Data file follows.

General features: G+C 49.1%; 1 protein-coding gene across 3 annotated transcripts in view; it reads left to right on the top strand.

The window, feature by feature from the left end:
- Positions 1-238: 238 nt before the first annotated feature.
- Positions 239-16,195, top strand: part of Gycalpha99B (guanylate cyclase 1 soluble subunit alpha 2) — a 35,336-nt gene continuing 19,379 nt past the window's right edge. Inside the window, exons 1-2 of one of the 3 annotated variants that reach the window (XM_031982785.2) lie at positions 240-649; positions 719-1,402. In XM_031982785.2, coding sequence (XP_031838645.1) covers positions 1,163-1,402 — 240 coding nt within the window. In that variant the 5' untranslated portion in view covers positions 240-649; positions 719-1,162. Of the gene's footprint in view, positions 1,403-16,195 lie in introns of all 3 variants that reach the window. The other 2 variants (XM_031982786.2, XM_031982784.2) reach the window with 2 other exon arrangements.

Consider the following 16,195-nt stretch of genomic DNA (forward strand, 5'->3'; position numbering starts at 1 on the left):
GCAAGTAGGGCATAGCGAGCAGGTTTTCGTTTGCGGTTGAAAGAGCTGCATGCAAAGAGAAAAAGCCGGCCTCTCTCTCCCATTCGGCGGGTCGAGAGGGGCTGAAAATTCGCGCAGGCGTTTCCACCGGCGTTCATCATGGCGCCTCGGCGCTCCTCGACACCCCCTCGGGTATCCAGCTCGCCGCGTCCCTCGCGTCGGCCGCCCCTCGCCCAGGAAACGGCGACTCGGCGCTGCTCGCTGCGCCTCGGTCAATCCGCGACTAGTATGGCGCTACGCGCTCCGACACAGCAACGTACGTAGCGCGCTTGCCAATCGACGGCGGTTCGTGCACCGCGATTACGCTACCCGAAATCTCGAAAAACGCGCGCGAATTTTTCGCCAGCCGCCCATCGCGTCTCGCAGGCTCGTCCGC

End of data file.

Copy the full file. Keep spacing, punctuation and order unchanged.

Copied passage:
General features: G+C 49.1%; 1 protein-coding gene across 3 annotated transcripts in view; it reads left to right on the top strand.

The window, feature by feature from the left end:
- Positions 1-238: 238 nt before the first annotated feature.
- Positions 239-16,195, top strand: part of Gycalpha99B (guanylate cyclase 1 soluble subunit alpha 2) — a 35,336-nt gene continuing 19,379 nt past the window's right edge. Inside the window, exons 1-2 of one of the 3 annotated variants that reach the window (XM_031982785.2) lie at positions 240-649; positions 719-1,402. In XM_031982785.2, coding sequence (XP_031838645.1) covers positions 1,163-1,402 — 240 coding nt within the window. In that variant the 5' untranslated portion in view covers positions 240-649; positions 719-1,162. Of the gene's footprint in view, positions 1,403-16,195 lie in introns of all 3 variants that reach the window. The other 2 variants (XM_031982786.2, XM_031982784.2) reach the window with 2 other exon arrangements.

Consider the following 16,195-nt stretch of genomic DNA (forward strand, 5'->3'; position numbering starts at 1 on the left):
GCAAGTAGGGCATAGCGAGCAGGTTTTCGTTTGCGGTTGAAAGAGCTGCATGCAAAGAGAAAAAGCCGGCCTCTCTCTCCCATTCGGCGGGTCGAGAGGGGCTGAAAATTCGCGCAGGCGTTTCCACCGGCGTTCATCATGGCGCCTCGGCGCTCCTCGACACCCCCTCGGGTATCCAGCTCGCCGCGTCCCTCGCGTCGGCCGCCCCTCGCCCAGGAAACGGCGACTCGGCGCTGCTCGCTGCGCCTCGGTCAATCCGCGACTAGTATGGCGCTACGCGCTCCGACACAGCAACGTACGTAGCGCGCTTGCCAATCGACGGCGGTTCGTGCACCGCGATTACGCTACCCGAAATCTCGAAAAACGCGCGCGAATTTTTCGCCAGCCGCCCATCGCGTCTCGCAGGCTCGTCCGC